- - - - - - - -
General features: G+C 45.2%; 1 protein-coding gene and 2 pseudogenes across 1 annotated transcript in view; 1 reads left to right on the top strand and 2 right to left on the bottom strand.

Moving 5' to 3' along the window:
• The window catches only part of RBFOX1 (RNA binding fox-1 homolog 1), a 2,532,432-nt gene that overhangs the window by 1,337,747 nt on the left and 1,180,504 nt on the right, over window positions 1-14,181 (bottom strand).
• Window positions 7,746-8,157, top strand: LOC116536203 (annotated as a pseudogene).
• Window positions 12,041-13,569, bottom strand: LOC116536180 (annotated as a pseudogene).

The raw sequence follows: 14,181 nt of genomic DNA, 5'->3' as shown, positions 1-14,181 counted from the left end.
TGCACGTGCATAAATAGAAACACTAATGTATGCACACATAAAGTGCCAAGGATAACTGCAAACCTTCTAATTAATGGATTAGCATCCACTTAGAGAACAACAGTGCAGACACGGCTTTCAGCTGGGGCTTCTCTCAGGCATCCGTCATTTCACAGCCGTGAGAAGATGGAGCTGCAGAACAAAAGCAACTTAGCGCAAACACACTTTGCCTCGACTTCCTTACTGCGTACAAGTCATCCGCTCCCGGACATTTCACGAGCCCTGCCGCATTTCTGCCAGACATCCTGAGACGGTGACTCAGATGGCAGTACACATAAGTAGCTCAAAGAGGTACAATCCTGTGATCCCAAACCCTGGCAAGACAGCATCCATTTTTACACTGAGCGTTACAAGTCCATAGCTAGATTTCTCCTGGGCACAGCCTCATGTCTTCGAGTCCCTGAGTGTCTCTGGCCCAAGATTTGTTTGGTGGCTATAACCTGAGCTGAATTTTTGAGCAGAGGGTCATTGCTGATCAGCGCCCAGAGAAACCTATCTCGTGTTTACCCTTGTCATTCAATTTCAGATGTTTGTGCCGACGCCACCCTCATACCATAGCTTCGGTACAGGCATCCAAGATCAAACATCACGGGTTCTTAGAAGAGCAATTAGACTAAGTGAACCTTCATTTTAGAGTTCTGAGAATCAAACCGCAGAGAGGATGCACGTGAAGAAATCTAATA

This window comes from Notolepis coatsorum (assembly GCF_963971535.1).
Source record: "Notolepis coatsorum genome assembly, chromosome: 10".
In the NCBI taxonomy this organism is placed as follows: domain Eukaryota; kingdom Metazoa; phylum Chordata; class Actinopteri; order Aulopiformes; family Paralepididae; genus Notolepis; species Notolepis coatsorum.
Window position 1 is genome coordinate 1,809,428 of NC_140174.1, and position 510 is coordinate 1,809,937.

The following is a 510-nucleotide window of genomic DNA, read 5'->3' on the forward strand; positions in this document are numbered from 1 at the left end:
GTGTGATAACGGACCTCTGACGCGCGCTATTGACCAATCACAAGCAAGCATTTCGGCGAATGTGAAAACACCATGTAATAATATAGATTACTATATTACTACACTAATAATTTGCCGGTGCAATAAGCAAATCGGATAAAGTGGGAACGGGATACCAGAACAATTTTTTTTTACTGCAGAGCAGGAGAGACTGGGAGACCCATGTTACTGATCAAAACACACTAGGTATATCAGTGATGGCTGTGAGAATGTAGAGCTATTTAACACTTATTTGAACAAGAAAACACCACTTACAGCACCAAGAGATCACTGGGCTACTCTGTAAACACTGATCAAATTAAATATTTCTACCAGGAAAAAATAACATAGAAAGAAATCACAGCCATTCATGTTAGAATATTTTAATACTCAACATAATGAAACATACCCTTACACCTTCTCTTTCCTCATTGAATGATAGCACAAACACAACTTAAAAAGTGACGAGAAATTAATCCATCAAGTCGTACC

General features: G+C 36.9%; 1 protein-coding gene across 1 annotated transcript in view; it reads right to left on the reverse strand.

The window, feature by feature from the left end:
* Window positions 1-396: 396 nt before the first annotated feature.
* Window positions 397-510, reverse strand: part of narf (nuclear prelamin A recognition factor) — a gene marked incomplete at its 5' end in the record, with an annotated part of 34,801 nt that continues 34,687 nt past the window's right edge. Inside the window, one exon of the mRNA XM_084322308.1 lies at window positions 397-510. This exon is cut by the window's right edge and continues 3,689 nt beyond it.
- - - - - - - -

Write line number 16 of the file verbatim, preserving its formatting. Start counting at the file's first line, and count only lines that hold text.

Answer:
* Window positions 1-396: 396 nt before the first annotated feature.